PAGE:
Healthy Cooking With Fats and Oils

As a naturist there are topics that I am asked about regularly and one of those is what oils to use when cooking. Well this can be quite confusing because a number of factors have to be taken into account:

  1. The smoke point of an oil – once an oil starts to smoke it is a sign that the oil is starting to break down and from this point on will lose both flavour and nutritional value. If an oil has reached its smoke point it is a good idea to clean out the pan and start again at a lower temperature.

 

  1. The fatty acid composition of the oil. Saturated fats are more stable (less likely to oxidise and create free radicals) than both monounsaturated and polyunsaturated oils and therefore are better to cook with at higher temperatures. Coconut oil is an example of an oil that contains healthy plant saturated fats. It is great to use for higher temperature cooking. Also good are animal fats from grass fed organic sources. Organic butter, ghee and animal fats such as Lard and duck fat are also suitable for cooking but smoke points vary.

 

  1. For low temperature cooking and baking oils such as Olive oil, Macadamia oil, organic Peanut and Hazelnut are suitable as they are high in monounsaturated which are relatively stable and low in polyunsaturated fatty acids which oxidise very easily. Monounsaturated fats are also heart healthy (think Mediterranean Diet).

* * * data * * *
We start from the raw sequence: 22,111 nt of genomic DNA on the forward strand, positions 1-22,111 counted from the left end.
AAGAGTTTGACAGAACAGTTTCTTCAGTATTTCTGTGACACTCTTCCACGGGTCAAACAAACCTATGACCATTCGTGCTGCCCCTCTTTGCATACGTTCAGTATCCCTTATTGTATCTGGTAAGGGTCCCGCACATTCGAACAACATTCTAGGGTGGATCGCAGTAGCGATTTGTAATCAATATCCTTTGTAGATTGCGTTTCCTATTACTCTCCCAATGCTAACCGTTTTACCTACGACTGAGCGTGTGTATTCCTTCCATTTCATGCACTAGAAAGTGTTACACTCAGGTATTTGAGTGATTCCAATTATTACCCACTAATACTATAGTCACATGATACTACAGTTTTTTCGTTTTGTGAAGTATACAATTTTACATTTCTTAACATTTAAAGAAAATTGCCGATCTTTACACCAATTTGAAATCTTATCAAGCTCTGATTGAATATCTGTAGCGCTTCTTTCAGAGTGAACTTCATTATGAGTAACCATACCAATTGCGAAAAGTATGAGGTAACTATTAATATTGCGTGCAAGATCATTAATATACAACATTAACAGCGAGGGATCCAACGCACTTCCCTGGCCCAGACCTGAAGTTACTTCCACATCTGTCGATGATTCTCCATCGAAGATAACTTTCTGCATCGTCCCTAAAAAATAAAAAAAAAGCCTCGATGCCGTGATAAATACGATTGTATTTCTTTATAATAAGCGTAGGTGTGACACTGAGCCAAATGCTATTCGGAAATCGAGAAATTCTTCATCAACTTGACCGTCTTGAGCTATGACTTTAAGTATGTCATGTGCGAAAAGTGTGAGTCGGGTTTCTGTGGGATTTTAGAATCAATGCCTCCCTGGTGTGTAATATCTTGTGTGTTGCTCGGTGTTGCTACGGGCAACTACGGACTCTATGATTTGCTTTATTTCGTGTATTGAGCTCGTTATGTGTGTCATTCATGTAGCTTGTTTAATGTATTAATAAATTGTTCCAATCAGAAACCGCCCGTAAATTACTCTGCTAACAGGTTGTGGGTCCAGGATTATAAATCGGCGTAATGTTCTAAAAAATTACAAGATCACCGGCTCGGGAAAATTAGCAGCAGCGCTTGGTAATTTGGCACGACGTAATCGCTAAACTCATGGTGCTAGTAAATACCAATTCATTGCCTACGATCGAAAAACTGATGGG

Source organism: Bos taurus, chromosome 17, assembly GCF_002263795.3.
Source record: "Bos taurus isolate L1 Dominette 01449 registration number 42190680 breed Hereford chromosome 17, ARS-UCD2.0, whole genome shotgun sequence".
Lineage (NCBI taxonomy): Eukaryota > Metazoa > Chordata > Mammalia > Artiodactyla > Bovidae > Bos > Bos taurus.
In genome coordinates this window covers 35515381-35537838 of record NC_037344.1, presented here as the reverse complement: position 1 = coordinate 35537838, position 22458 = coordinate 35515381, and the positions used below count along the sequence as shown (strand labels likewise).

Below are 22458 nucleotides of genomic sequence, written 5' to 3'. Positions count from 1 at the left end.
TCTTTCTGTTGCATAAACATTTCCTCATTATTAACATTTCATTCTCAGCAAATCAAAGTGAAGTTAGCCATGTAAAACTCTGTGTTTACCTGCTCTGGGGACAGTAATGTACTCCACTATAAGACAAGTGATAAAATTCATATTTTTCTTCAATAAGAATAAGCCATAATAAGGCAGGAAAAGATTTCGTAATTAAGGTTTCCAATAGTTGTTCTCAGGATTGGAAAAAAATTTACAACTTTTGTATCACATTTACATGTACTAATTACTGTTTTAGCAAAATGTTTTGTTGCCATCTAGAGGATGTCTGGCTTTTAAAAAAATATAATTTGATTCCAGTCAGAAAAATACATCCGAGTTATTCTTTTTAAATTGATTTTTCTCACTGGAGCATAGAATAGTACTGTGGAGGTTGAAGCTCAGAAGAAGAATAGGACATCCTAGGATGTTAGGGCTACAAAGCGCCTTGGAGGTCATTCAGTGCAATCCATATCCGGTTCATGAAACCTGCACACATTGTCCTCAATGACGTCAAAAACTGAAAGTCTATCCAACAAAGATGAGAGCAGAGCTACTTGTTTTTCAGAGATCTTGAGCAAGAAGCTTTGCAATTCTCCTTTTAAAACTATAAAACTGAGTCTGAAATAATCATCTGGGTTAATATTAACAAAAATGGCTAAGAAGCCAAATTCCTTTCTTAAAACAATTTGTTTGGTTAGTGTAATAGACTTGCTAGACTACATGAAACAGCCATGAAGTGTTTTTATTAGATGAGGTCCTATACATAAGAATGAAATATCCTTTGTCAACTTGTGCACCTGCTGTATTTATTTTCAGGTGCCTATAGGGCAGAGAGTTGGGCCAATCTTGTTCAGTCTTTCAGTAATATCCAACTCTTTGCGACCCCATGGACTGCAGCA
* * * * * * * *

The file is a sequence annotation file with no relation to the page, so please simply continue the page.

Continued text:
1. Oils such as Rice bran and Canola have been left off this list as they are high in Omega 6 polyunsaturated oils which are easily oxidised and of which we already get too much of in our diet. This excess throws the balance of our omega 3 to omega 6 ratio and ultimately has a pro-inflammatory effect in our body.

 

  1. For cold/room temperature dressings freely use the following oils: Olive, Sesame, Walnut, Pecan, Macadamia, Avocado and Flaxseed. These oils are rich in monounsaturates and/or Omega 3.

 

  1. Partially hydrogenated oils such as those found in spreads, processed foods and margarines are best avoided. Make your own spread using a 50:50 mix of organic butter and olive oil. It’s healthy and home-made. Or use avocado (rich in lots of other goodies apart from the good fats), hummus, tahini paste, nut butters or just plain old organic butter.

 

  1. When oils are refined, they undergo a variety of chemical processes, including deodorizing, bleaching, and anti-foaming. Therefore it is best to choose unrefined oils and organic where you can.

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